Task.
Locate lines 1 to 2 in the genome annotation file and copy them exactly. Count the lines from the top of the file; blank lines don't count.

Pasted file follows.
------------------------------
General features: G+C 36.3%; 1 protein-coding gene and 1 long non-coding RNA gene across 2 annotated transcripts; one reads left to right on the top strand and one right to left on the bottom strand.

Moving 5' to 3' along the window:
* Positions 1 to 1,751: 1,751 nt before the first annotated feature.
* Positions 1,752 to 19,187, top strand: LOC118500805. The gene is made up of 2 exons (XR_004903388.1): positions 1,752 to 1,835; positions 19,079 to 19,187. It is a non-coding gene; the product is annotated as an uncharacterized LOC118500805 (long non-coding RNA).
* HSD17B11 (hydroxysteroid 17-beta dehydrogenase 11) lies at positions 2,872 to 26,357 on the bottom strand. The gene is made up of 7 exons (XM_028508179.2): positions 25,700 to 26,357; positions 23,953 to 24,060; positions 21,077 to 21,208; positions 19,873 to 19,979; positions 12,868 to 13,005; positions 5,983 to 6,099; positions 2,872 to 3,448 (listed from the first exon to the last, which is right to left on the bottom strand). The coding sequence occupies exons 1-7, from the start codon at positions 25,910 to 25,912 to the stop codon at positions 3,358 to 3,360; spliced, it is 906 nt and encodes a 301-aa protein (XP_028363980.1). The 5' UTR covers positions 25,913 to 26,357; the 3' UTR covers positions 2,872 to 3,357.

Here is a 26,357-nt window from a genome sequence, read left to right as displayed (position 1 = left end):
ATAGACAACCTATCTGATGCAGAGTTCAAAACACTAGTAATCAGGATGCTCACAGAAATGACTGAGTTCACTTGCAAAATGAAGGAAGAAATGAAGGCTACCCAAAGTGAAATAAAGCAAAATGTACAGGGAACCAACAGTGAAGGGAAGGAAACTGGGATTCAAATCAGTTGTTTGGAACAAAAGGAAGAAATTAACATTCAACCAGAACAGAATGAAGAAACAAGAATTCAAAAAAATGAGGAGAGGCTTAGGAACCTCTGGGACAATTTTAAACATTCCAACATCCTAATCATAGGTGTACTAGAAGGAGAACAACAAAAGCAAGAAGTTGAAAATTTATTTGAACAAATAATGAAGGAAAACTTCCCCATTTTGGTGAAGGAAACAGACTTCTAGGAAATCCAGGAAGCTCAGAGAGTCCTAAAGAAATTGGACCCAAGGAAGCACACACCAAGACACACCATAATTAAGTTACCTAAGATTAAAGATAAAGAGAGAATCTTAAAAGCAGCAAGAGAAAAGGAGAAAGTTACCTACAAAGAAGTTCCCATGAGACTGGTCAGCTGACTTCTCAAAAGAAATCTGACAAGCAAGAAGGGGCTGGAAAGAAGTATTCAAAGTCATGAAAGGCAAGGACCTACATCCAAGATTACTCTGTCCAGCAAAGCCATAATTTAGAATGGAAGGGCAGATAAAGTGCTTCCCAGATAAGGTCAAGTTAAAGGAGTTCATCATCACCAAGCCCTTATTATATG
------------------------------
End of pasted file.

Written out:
General features: G+C 36.3%; 1 protein-coding gene and 1 long non-coding RNA gene across 2 annotated transcripts; one reads left to right on the top strand and one right to left on the bottom strand.

Moving 5' to 3' along the window: